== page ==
The executive chairman of the Middle East and North Africa Business Aviation Association said some members won’t survive the crisis
The economic impact of the Covid-19 coronavirus outbreak could see some business jet companies go out of business and will likely lead to an increase in second-hand private jets coming on to the market, industry experts said.
Ali Ahmed Alnaqbi, founding and executive chairman of the Middle East and North Africa Business Aviation Association (MEBAA), told Arabian Business in an interview that business for corporate jet companies had initially been up, due to people flying back to their home bases, but now almost all private jets in the region are grounded.
As a result, he believes it is likely some of his members would not be able to survive the economic impact of the Covid-19 coronavirus outbreak.
“Honestly speaking, sadly yes, you will not be able to continue support without income. It all depends where you are geographically. A lot of governments have created a supportive budget for the private sector and the government sector. This is going to help,” he said.
“Unfortunately, we don’t want to see that, but we have seen companies let employees go on leave and some of them have been let go.”
The UAE has rolled out a $34 billion stimulus package to fend off the impact of the coronavirus. The Dubai Health Authority (DHA) on Monday confirmed 41 new cases of the Covid-19 virus in the UAE, bringing the country’s total to 611.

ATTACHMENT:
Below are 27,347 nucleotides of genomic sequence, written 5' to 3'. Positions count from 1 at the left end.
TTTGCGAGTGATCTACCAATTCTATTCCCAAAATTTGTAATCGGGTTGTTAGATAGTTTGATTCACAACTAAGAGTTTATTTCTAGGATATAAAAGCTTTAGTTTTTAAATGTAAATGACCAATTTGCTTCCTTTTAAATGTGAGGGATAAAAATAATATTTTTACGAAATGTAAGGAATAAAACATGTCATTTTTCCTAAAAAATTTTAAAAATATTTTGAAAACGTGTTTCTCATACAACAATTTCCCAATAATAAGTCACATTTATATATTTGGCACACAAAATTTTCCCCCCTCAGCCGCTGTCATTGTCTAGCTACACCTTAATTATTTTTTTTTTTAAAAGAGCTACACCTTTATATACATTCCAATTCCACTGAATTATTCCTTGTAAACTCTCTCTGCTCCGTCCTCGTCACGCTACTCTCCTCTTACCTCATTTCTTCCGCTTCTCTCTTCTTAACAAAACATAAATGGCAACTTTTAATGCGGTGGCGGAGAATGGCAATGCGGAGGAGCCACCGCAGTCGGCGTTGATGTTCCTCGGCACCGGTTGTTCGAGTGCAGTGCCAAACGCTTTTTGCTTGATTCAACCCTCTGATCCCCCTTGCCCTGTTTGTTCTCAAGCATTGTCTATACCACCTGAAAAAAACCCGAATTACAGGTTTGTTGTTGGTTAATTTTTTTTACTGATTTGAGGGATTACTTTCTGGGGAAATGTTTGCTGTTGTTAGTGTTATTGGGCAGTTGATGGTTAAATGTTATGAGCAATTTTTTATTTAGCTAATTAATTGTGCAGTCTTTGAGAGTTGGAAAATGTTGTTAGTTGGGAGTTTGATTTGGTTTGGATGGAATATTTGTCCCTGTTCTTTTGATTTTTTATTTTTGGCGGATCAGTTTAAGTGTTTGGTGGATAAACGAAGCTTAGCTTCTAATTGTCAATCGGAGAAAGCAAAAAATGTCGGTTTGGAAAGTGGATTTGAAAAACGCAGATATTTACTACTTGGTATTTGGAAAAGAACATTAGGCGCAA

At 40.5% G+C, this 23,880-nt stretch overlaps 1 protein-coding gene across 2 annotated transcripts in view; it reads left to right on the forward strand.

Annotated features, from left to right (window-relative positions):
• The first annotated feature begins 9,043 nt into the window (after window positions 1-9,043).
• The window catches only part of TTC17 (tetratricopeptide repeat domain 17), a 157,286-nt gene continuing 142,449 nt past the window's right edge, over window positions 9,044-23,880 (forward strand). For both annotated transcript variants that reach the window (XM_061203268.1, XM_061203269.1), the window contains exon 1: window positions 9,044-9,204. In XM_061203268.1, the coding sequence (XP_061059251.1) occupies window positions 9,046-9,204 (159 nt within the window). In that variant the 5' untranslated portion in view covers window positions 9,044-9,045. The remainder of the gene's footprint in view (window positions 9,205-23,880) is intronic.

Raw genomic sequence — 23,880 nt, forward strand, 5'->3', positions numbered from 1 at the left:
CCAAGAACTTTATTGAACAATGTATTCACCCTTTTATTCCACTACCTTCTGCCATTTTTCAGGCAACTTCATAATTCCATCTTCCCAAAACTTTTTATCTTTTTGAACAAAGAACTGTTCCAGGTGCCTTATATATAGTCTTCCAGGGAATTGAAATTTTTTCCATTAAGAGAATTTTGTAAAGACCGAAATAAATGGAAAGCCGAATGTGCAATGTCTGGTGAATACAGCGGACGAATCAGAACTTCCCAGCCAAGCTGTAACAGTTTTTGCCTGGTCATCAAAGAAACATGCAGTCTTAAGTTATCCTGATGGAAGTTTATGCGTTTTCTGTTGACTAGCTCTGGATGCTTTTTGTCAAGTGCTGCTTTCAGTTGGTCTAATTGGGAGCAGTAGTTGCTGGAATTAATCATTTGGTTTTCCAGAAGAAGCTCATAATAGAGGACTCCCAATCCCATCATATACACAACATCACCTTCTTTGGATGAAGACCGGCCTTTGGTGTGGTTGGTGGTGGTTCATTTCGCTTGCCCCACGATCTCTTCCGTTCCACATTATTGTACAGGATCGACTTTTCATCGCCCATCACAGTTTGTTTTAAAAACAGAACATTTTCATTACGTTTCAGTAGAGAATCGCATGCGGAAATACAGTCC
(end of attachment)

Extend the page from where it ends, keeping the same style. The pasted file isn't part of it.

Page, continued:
Mohammed Al Husary, executive president and owner of UAS International Trip Support, a Dubai-based company which offers global support for heads of state, VVIPs and business jet operators when they fly, agreed that the industry had seen an impact, but said the worst was not yet over.
“To be honest with you, up until the beginning of March the situation has been really normal, seemed like last year, because the shut down and ban on travel had not taken wide effect,” he said.
“But, as of the 15th of March we [noticed] a bit of a decline in the commercial and the VIP operations. The decline we’re talking about is not as huge as people might expect, because up until this moment, there are still some evacuation flights happening…I think the biggest impact is yet to materialise. I think this will materialise probably towards the beginning of April.”
When asked by Arabian Business if the companies going under would lead to an influx of private jets coming on to the second-hand market in the Middle East, Alnaqbi agreed.
“Yes, I think that’s going to happen,” he said, “but the secondary market means going back to the banks [as] most of [private jets] are financed”.
In December, before the full impact of Covid-19 was felt, Alnaqbi was buoyant about the future of the industry.
“The air traffic in Dubai is currently around 15,000 movements, and this is expected to double to at least 30,000 due to the event,” he told Arabian Aerospace, adding that the UAE accounted for a quarter of the almost 600 aircraft registered in the Middle East.
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